Mashups in the library

During my undergraduate I wrote my first ever term paper on mashups of the musical variety (take for example Danger Mouse’s famous ‘Grey Album,’ a mashup of Jay-Z’s ‘Black Album’ and The Beatles’ ‘White Album’). My paper dealt primarily with copyright law, and the line between infringement and fair use – slippery waters to say the least. However, no matter where on the spectrum your ethical view of musical mashups might land, when their done right they create a new way of perceiving of each of their ingredients.

Mashups in the library work in a similar way to auditory mashups, they take two or more separate (but complementary) pieces and overlap them, therefore putting them into communication with each other and with users. In short a mashup, in a technology context, is a web-based application that combines multiple sources into a single tool. Thanks to Application Programming Interfaces (APIs) it is now easier than ever for libraries and to create their own mashups. Popular mashups include interactive and educational maps (such as the one featured above, a literary walking tour of New York), bibliographic records and social media (for example, Tweet to receive OCLC query results) and library catalogs with consumer book reviews, just to name a quick three.

As library patrons and librarians become more tech savvy and definitely more tech dependent, mashups can be a fast and dirty way to give the people what they want. Not used to having to leave your dorm room to have a quick reference question answered? Fine, just tweet your favorite librarian. Don’t know where your local library is? Okay, use Library 411, a listing of local libraries in the U.S. with hovering access to their hours and contact information. Essentially mashups can allow libraries to provide services to a large number of patrons collaboratively and through the web.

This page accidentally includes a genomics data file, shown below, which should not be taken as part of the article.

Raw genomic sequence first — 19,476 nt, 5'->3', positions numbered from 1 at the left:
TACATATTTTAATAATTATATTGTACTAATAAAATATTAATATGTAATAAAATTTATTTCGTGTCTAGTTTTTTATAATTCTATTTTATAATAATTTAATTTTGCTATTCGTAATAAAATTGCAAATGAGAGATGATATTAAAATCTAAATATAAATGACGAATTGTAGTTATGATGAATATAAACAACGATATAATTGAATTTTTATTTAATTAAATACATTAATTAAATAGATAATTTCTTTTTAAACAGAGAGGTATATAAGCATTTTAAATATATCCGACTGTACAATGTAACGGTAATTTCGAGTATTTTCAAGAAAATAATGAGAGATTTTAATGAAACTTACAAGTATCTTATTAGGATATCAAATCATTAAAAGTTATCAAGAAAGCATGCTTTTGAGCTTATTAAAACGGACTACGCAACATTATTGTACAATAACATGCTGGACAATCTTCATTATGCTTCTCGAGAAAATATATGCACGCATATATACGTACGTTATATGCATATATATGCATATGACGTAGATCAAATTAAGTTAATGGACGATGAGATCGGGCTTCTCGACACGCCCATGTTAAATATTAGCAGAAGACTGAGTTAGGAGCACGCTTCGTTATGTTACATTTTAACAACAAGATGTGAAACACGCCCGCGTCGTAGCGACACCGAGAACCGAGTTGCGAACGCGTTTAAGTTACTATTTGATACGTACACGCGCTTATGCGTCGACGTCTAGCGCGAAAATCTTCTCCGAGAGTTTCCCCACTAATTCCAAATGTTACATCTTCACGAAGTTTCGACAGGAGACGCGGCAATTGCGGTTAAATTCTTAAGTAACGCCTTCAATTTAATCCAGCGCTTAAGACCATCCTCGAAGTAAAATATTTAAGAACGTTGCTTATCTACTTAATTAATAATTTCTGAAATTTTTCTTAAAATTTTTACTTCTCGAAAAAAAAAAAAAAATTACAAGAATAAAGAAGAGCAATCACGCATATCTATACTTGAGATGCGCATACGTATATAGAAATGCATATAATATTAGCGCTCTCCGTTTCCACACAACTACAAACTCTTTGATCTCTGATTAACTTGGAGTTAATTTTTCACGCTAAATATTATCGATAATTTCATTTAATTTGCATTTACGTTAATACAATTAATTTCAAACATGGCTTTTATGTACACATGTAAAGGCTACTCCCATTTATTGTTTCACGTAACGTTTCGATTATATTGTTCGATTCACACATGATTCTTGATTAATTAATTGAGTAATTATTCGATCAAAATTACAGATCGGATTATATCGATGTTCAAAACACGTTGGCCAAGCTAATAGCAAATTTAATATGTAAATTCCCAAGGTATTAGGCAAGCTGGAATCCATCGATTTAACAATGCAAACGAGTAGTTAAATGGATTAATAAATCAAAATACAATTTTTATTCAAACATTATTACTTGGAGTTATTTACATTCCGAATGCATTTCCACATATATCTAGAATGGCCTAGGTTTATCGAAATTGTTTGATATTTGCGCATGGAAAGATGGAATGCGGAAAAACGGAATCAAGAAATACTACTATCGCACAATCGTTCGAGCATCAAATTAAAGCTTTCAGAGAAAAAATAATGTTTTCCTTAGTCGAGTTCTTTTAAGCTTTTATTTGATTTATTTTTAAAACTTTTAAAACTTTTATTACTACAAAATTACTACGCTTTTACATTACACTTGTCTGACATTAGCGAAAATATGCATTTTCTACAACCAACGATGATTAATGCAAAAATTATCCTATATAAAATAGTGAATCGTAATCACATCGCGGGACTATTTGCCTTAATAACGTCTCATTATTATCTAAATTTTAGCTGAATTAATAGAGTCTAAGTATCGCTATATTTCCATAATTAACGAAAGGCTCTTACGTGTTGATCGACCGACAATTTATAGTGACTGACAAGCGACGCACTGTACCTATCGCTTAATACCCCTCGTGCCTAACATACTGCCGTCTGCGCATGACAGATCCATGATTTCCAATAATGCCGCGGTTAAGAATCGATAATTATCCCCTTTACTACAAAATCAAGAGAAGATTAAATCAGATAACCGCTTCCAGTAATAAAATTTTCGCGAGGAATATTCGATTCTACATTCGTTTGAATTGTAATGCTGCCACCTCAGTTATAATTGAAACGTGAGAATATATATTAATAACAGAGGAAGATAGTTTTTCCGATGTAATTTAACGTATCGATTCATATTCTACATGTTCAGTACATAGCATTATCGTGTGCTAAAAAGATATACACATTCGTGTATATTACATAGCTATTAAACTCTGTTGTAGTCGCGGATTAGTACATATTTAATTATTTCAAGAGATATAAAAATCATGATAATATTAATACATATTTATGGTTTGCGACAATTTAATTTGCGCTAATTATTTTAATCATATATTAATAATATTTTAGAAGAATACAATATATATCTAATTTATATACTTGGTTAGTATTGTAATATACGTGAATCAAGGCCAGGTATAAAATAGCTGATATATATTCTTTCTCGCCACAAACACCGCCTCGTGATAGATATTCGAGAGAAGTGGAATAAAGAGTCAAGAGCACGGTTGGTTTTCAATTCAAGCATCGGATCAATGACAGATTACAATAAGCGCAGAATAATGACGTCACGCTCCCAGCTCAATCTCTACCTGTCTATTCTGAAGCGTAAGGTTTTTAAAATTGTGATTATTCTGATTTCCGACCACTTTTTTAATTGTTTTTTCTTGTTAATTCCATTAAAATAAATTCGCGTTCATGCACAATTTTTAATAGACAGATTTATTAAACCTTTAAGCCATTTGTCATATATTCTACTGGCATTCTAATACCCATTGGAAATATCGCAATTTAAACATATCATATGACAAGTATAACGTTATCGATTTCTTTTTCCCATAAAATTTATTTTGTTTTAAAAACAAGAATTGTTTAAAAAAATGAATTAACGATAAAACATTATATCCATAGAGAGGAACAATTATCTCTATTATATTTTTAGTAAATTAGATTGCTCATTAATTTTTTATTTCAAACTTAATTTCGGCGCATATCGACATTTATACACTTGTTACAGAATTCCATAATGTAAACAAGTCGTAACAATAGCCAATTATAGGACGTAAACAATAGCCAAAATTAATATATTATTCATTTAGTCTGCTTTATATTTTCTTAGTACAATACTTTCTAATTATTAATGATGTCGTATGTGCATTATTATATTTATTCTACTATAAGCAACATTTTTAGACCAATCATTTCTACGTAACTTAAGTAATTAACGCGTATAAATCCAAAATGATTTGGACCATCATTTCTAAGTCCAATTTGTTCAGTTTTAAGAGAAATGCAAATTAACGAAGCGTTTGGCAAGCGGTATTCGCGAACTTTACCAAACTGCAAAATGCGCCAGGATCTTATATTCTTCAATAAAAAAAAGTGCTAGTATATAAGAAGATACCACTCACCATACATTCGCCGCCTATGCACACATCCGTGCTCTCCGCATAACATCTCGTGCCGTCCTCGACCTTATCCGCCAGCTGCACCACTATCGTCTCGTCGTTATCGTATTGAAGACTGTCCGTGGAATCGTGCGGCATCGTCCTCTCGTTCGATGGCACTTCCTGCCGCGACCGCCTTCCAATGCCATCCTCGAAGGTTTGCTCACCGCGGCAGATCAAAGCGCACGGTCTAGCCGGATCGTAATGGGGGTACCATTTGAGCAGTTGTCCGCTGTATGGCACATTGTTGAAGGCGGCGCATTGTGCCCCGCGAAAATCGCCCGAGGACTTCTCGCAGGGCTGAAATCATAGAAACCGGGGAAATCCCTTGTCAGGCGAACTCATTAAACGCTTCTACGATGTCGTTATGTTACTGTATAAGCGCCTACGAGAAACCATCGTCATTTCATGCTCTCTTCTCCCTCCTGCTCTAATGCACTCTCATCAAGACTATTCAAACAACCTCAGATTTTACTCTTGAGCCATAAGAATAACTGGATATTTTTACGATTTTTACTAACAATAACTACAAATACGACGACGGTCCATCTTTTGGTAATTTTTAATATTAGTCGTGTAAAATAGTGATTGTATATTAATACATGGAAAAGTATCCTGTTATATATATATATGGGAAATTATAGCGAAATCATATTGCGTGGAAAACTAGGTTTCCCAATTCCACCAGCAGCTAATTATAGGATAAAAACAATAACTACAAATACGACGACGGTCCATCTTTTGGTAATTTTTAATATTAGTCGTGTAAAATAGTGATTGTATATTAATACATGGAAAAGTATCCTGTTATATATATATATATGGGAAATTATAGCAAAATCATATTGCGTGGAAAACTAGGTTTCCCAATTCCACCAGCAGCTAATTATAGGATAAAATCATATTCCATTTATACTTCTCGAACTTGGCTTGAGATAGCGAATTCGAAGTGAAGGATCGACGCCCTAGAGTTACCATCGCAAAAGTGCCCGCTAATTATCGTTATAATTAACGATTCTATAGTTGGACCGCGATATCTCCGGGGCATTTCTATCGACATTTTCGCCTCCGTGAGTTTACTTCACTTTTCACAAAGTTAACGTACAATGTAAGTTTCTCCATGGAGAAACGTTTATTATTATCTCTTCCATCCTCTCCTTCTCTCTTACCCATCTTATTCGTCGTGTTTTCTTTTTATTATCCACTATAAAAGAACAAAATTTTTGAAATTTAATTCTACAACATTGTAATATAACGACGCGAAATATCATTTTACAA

Although mashups are exciting and certainly attainable for most libraries, I do think that care and caution should be taken when considering when to invest in creating a new mashup. For example, even if its possible to create map of your system’s branches is it necessary or useful even when other maps include your libraries branches? Additionally, even if something feels current, cool or exciting, its worth considering the longevity and practicality of an application. Will your mashup be out dated in a year? Will your patrons use it? There are so many aspects of library information science that will require current and future librarians, catalogers and archivists to run to catch-up technologically, so it begs to question if mashups are worth their time.

For more on mashups:

Programmable Web

A presentation by N.C. Engard

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